VIEW FROM AIRMIC: We live in challenging times

When the Wind Blows is a book written by Raymond Briggs, the creator of The Snowman, which follows the story of Jim and Hilda Briggs in the days before and after a nuclear attack on Britain. It is shocking, heartbreaking and overwhelming as the couple try to adopt a sense of normality in far from normal times. It’s hard to read the story without being moved.

Despite Briggs being known for writing some of the most loved books for children, this is a book for adults. The book and subsequent animated film leant on the style of the Protect and Survive public information films and booklets about survival following a nuclear attack, published by the Government at the time. Today this guidance is generally viewed wryly, but at the time it served an important purpose of providing reassurance to a worried population and, as subsequent research has indicated, some of the advice was more worthwhile than we might think.

And so, whilst the book articulates the fears of the generation that grew up in the shadow of the Cold War, in a more contemporary way the book speaks to our fears today of living in through a challenging and troubling period.

The Airmic Enterprise Risk Management Forum on 6th December adopts the theme of: ‘We live in challenging times: what if, what next, what now’. A play on the expression, ‘May you live in interesting times’, widely reported as being of ancient Chinese origin (although is neither Chinese, nor ancient!), it is the sentiment of these words that is important – we live and work in a turbulent world, and the turbulence is showing no sign of calming down.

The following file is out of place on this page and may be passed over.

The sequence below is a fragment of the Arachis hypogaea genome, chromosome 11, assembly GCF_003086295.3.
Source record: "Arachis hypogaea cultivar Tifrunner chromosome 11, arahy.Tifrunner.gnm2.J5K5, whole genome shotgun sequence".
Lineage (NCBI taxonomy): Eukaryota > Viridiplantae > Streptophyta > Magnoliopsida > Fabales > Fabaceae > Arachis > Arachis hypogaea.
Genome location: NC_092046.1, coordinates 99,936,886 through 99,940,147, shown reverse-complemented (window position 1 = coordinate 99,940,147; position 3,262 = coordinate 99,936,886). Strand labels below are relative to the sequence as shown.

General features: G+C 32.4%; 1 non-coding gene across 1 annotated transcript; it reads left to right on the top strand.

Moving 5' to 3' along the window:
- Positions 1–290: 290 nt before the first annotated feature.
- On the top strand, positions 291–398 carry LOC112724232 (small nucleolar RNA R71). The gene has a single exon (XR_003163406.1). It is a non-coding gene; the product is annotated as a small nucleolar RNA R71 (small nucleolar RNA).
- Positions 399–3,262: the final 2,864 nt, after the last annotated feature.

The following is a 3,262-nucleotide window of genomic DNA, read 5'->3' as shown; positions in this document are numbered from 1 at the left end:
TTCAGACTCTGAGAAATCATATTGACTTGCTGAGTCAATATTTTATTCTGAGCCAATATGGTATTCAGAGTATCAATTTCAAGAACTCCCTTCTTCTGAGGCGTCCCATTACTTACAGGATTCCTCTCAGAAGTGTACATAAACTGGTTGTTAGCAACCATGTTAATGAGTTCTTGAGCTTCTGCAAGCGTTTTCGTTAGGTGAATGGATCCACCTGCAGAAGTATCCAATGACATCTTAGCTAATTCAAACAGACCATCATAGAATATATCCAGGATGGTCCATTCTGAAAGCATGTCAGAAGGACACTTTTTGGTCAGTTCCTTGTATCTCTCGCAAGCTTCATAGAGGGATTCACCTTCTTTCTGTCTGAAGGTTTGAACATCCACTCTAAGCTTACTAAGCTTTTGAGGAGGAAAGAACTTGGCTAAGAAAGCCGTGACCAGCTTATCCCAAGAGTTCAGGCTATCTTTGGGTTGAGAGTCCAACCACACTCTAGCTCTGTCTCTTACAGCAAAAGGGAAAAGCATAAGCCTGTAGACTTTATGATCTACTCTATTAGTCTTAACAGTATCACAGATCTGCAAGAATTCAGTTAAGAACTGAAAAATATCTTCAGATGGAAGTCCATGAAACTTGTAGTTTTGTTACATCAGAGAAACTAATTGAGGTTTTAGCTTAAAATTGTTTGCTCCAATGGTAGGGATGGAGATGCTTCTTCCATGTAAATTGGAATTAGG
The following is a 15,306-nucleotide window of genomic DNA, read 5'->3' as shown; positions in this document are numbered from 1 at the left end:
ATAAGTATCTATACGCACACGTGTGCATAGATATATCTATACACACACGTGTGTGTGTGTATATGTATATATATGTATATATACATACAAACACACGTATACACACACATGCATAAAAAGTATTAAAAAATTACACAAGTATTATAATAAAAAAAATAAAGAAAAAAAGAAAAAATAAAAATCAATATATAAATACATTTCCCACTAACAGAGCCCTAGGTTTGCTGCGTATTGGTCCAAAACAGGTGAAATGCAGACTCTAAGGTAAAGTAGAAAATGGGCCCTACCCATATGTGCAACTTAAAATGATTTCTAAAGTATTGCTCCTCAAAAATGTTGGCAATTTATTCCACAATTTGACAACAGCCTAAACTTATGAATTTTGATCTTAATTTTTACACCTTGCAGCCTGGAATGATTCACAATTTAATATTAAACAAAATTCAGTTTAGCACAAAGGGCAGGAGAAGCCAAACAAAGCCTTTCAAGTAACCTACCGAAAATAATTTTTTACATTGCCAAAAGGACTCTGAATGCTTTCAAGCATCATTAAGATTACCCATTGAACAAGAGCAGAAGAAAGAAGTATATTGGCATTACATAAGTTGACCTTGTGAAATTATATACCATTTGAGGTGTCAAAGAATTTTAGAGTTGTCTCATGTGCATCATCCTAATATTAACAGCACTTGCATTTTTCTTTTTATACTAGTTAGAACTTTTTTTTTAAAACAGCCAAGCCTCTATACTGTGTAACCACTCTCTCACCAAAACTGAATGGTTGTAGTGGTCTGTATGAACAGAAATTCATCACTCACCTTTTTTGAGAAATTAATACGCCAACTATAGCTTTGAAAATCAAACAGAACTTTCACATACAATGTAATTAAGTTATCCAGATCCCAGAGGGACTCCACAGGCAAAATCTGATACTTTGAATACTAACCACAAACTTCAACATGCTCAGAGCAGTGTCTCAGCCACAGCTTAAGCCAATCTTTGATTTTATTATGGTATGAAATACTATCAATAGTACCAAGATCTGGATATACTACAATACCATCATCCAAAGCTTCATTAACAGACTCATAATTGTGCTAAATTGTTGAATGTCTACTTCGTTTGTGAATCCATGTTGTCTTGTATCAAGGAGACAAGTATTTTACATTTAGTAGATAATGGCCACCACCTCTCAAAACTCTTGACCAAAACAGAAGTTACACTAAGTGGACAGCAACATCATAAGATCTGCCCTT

Risk professionals are demonstrating their value to the organisations they represent, through exercising their leadership and communication skills, and demonstrating adaptability and agility. In a world without respect for the silos organisations are often more comfortable operating in, risk professionals are great at cutting across these silos and building connected relationships.

We’ve already experienced a number of ‘once in a generation’ events over the past few years, and as economic uncertainty challenges cyber and climate risks at the top of the risk charts, just as we thought the green shoots of an economic recovery after the pandemic might be surfacing. This is set to widen the gap between societies that have and those that have not, potentially leading to further social and geopolitical unrest.

It’s going to be a bumpy ride, but using the analogy of the Protect and Survive guidance, don’t throw away the principles of good risk management. Instead, enhance and supplement these with new practices in managing data in smarter ways and upping the use of scenario and analysis. We might not know which monster is coming over the hill next, but there are ways that you can lessen surprises and take greater control.

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